I arrived back into Australia on Saturday, after being in the UK and France for the past 3 weeks. It is great to be back home and, just as I did in the UK, I am taking a very risk averse approach to the issue and am self isolating completely, away from the rest of my family. I am showing no signs of having contracted the virus, so far.
Whilst away, I continued to answer blog questions as usual. At the same time, I was watching with interest the way Europe was dealing with the crisis, realising that what was occurring there, Australia would follow suit.
The latest batch of questions, fall into two main categories. I address the first now and will tackle the second shortly. As an example of the first one, I reproduce this question from a broker:
Hope you’re keeping well through these historic times.
Do you have a view on what insurance brokers should be advising clients to do with their BI cover during the close-down period for the hospitality industry announced last night?
Insureds will be looking to minimise all non-essential costs during the shutdown period, and my question boils down to whether there is a BI [business interruption] loss that can be paid during the shut down period. To clarify my question, if a fire happens during shutdown how would a loss be assessed and paid?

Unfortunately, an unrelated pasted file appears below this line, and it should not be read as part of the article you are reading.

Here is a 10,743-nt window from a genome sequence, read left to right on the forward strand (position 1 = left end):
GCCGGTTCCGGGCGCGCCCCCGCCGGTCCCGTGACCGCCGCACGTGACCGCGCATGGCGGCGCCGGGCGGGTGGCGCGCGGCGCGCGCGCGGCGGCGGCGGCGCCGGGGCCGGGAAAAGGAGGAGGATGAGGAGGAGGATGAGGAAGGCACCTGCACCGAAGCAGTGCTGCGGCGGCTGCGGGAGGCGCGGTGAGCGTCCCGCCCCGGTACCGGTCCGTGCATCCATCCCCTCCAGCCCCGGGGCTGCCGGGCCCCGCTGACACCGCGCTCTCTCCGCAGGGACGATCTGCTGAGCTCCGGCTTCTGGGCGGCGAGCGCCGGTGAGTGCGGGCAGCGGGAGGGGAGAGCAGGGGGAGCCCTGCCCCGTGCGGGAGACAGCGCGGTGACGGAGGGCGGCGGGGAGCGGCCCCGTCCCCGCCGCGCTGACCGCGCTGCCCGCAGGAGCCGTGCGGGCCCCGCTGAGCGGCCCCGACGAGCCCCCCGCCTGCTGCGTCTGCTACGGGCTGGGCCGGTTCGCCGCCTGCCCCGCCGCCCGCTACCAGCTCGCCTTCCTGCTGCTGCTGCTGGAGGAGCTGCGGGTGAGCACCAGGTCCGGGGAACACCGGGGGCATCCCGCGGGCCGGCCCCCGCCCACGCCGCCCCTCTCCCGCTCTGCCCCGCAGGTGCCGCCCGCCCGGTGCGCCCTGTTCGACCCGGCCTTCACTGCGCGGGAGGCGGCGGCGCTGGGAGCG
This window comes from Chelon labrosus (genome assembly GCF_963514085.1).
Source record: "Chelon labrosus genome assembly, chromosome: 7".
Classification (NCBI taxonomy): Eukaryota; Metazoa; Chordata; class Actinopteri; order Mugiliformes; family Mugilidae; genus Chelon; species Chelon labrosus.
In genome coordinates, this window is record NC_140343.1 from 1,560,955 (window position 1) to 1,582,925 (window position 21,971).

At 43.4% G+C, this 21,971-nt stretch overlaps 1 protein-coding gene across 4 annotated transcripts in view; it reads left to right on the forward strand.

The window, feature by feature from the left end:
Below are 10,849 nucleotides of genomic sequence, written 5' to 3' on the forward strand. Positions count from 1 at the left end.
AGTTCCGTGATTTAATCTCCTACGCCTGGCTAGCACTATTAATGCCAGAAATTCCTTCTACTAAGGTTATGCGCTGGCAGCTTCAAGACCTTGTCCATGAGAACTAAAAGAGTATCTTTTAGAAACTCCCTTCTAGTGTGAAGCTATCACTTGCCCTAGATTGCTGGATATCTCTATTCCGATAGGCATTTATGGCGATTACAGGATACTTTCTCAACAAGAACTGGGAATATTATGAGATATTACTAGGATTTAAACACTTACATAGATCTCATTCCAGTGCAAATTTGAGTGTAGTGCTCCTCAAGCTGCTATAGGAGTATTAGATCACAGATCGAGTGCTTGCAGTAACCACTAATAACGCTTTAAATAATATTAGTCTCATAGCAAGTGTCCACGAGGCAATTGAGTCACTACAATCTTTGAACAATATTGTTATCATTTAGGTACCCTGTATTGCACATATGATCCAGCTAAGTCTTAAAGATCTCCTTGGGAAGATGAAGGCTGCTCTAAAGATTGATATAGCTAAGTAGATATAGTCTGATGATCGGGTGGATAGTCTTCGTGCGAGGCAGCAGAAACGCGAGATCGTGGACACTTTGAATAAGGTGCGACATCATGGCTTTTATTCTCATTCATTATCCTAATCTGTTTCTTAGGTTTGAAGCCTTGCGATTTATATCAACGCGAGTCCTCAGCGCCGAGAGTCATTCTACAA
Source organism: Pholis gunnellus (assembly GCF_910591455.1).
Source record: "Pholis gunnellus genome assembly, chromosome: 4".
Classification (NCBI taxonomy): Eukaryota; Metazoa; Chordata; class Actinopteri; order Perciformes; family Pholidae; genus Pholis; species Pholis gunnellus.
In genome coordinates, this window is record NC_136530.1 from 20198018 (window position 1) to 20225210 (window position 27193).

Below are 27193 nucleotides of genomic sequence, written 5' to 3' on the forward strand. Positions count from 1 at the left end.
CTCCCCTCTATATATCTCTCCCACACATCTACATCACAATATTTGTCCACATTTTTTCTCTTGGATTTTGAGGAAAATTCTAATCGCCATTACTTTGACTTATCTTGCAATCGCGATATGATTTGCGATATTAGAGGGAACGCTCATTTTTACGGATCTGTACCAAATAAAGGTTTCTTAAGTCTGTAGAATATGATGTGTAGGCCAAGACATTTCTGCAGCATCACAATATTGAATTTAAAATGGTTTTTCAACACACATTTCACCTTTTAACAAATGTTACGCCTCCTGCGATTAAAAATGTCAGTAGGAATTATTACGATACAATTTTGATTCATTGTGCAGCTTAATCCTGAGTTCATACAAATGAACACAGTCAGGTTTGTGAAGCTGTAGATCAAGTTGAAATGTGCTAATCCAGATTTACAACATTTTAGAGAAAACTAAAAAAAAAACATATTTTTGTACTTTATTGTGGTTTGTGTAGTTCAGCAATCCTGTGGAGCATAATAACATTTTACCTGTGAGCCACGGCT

Any comments or advice you have for the broking industry and insureds surrounding continuing BI cover during shutdown period is very much appreciated.
Anthony [surname and email withheld]
I replied as follows:
Good morning Anthony,
My strong advice is to retain the business interruption coverage. We do not know how long the closures will entail, and the way the business interruption policy works is that the loss would be paid based on the standard turnover (typically defined as: “The Turnover during that period in the 12 months immediately before the date of the Damage which corresponds with the Indemnity Period.” of the business, with adjustments for the trend and special circumstances that affect the business but for the loss.
Clearly, COVID-19 is a special circumstance and if the insured were not permitted to operate during that period, then their claim would be reduced accordingly. However, let us say the fire causes damage, that it takes six months to reinstate this, and the COVID-19 shut were only to last a month, then the client would miss out on 5 months of much needed insured gross profit paid by the insurer. I would expect after being locked up for a month, the public would be breaking the doors down of cafés, restaurants, pubs etc. to put the month behind them, and to catch up with their social networks.
Fires, storms, burglaries, etc. will not stop just because we are in a shut down situation.
A much better strategy, is to use the premium adjustments clause and at renewal, provide a declaration of the actual gross profit of the business and seek a return of premium if warranted.
I appreciate this is a very worrying time for all of us with both our health and financial security at risk. However, we all need to act prudently, hope for the best but plan and insure for the worst.
The other issue to keep in mind, of course, is that if an insured’s premises are going to be unoccupied for a period longer than the particular policy would allow, then the insurer ought to be notified.
In this hour of an international emergency, I would like to think that the general insurance industry will do their part and not impose higher terms on any insured forced to close.